Utah Seasonal July 28, 2015
These 8 Water Parks in Utah are Pure Bliss for Anyone Who Goes There
We’re heading into August, and the temperatures are climbing. It’s HOT, fellow Utahns! Time to pack your cooler, sunscreen and beach towels, and head to the nearest water park to cool off.
1) Cherry Hill, Kaysville
Cherry Hill’s Pirate Cove is a unique attraction for kids -- they can climb on the 40-foot pirate ship or play in the water features surrounding the ship. There’s also a lazy river and the Cardiac Canyon River Run for those who prefer a less-lazy river experience. The two waterslides have special effects with fog and lighting. Cool off in one of two regular swimming pools as well. An all-day splash pass will run you $20.00 for most guests; those aged 60 and better pay $10.00. Kids ages 3-4 play for the special rate of $8.00; toddlers 2 and younger are free. Cherry Hill is located at 1325 S. Main Street in Kaysville.
2) Seven Peaks, Provo
Seven Peaks has been a Utah County favorite for decades. Guests enjoy 17 water slides, a wave pool, Tadpole Pond and Adventure Bay for the little ones, and a lazy river. All day passes cost $24.99 for guests 48” and taller; $19.99 for shorter swimmers. Toddlers 2 and younger are free, as are seniors 65 and better. Get discount admissions after 4:00 p.m.. Located at 1330 E. 300 N. in Provo.
3) Seven Peaks, Salt Lake
Swim in the wave pool, splash around with little ones in Dinosaur Bay, float down the Amazon River or dare to plunge down one of Seven Peaks’ 14 water slides. It’s located at 1200 W. 1700 S. in Salt Lake City. All day passes cost $24.99 for guests 48” and taller; $19.99 for shorter swimmers. Toddlers 2 and younger are free, as are seniors 65 and better. Get discount admissions after 4:00 p.m..
4) Layton Surf-n-Swim, Layton
If you’re mostly interested in sunbathing or floating in the pool, you’ll enjoy Layton City’s Surf-n-Swim’s wave pool or standard swimming pool. The wave pool starts at just a few inches deep and gradually becomes deeper, so it’s great for splashing with little kids, too. Make sure to check their open swim hours before you go -- the park hosts swim lessons and lap swimming during certain times. Admission for open wave pool is $4.50; children under three are free. Located at 455 N. Wasatch Drive in Layton.
5) Cowabunga Bay, Draper
This park is a maze of water-soaked fabulousness for kids. Cowabunga Beach is the spot for relaxing near the gigantic pool, which has a zero-degree entry. Cowabunga Cove for little kids has several small slides and tons of interactive water features. Guests can also float down a lazy river or jet down one of 11 water slides. Admission for guests 48” or taller is $19.99; those shorter than 48” pay $14.99. Admission for seniors aged 60 and better is $9.99; kids two and younger play for free. Located at 12047 State Street in Draper.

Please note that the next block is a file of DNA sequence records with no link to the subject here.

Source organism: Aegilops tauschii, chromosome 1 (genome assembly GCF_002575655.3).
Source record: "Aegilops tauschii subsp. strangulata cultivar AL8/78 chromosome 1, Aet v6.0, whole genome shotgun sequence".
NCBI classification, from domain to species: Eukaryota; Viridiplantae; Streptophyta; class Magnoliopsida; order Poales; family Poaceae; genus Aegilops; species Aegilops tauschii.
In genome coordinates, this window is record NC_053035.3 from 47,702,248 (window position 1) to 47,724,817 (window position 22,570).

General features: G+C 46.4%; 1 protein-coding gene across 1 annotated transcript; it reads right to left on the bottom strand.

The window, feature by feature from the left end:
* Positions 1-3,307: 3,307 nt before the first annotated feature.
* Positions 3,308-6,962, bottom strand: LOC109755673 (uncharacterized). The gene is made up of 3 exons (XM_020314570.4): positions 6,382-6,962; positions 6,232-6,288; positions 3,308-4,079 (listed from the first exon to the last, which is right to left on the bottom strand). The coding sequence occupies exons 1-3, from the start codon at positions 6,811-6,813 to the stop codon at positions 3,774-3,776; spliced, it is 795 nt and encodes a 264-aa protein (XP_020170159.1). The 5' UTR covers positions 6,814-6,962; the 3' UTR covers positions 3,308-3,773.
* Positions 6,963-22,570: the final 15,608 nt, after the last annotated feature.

6) Lagoon-a-Beach, Farmington
After a hot morning on Lagoon’s rides, you’ll want to cool off in Lagoon-a-Beach water park. The park offers six acres of water slides, hydro tubes, waterfalls and a lazy river. Admission to Lagoon-a-Beach is included in Lagoon’s all-day pass: $37.50 for guests under 48” tall; $49.95 for taller guests. Seniors ages 65 and older pay $44.95. Children two and younger get into the amusement park and Lagoon-a-Beach free of charge. Lagoon is located at 375 Lagoon Drive in Farmington.
7) City/County Aquatic Centers
The fun children’s pool pictured above is part of Cedar City’s Aquatic Center on 2090 W. Royal Hunte Drive. Your town’s county or city department of recreation probably has a community pool; many also have a special area for kids, which functions as a sort of mini-water park. Indoor pools, such as the one pictured, have the added bonus of less sun exposure, which means you don’t have to be diligent with the sunscreen. In addition, city or county recreation facilities are a lot less expensive. For example, a one-day pass at the Cedar City Aquatic Center costs $3.50 for kids 4-17 and senior, $4.00 for adults. Toddlers swim and play free.
8) City Park Splash Pads
St. George’s Town Square on 82 S. Main Street has a splash pad, lazy river and waterfalls -- it might be one of the most entertaining free water parks in the state! Most city park splash pads are much smaller affairs. They're a far cry from big water parks, but they’re a free way to cool down quickly. Does your town’s park have a splash pad, kiddie sprinklers or some other water feature?
What’s your favorite way to cool off during the hottest days in Utah?